A tourist lingers in the Dolmen of Menga, a megalithic burial mound. | Photograph © Jos Antonio Moreno, Getty Images

In the heart of Andalusia, and less than two hours from every major city, Antequera is the ideal starting point for exploring southern Spain.

Inscribed in 2016, this World Heritage Sites is comprised of both manmade and natural archeological remains. The manmade, megalithic tombs of Menga, Viera, and El Romeral are considered among the best preserved dolmens in Europe—an impressive feat considering their Neolithic and Bronze Age origins. Antequera’s natural monuments, La Peña de los Enamorados (Lover’s Rock) and El Torcal, are celebrated for their uniquely shaped rock formations that seem to defy gravity.

Visits to all five monuments are free, but a trek up Lover’s Rock is recommended for more experienced hikers.


Students relax in Salamanca’s Plaza Mayor. | Photograph © Nphotos, Getty Images

Salamanca may host one of the oldest universities in Europe, but it has an undeniably youthful atmosphere. In a unique blending of old and new, well-preserved examples of Romanesque, Gothic, Moorish, Renaissance, and Baroque architecture share the city limits with modern shops and hip cafes filled with young college students.

During the evenings, the glowing light of the setting sun washes over the sandstone buildings, confirming why Salamanca is nicknamed “The Golden City.” The Plaza Mayor, widely considered the most beautiful plaza in Spain, is the city’s crowning jewel. Though impressive at all times of day, visit at night to see the square light up and fill with people of all ages.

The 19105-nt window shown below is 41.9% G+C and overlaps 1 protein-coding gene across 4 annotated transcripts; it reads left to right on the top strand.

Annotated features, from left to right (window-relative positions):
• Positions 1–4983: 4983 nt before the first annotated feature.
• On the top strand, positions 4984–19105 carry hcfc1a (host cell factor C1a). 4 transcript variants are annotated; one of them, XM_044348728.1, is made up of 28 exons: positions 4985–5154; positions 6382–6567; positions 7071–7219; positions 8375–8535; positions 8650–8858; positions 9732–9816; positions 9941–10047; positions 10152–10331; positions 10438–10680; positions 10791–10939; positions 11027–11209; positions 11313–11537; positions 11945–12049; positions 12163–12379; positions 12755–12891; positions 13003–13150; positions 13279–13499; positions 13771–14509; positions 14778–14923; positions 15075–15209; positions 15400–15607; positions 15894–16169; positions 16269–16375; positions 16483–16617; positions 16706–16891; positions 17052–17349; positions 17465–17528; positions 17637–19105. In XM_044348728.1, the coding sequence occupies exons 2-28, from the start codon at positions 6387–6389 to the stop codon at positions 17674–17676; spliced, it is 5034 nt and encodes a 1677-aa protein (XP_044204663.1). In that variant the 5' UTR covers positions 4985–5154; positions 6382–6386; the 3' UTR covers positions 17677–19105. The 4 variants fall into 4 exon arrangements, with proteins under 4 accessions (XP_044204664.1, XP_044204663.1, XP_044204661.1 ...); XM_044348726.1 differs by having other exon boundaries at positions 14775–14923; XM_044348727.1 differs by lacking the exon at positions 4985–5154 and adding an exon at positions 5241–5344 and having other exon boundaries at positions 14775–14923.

Archaeologists work at the Gran Dolina excavation site in Atapuerca. | Photograph © Cesar Manso, Getty Images

Deep in northern Spain’s Atapuerca Mountains, a startling discovery turned what was once a 19th-century coal and iron mine into one of the most significant archaeological sites in Europe. The remains unearthed at the site reveal the course of human evolution, from our ancestors from over a million years ago to modern day homo sapiens. In addition to human remains, the site contains ancient tools, animal bones, and traps—evidence of how the earliest humans hunted and performed daily tasks.

Various guided tours are available, which offer visitors a more in-depth understanding of artifacts found at the archaeological site. The Human Evolution Museum in the nearby city of Burgos also hosts a permanent collection of fossils.


Rocky cliffs jut out into the sea in Ibiza, home to one of the most diverse marine ecosystems in Europe. | Photograph © Andrew Power, Getty Images

Ibiza often evokes images flashing nightclubs, crowded beaches, and neon-clad partygoers, but this small island off the eastern coast of Spain is more than just a party town.

Ibiza is one of only two Spanish World Heritage Sites inscribed for both its natural and cultural features. A dive into the island’s turquoise waters showcases one of the most diverse marine ecosystems in Europe, home to over 220 species of coral, brightly colored fish, and Posidonia, a species of seagrass found only in Mediterranean basin.

In addition to its biodiversity, Ibiza earned its double classification for its Renaissance military architecture found in the island’s fortified Upper Town, and the ancient Phoenician ruins of Sa Caleta and Puig des Molins.

Spain’s Lesser Known UNESCO World Heritage Sites; text by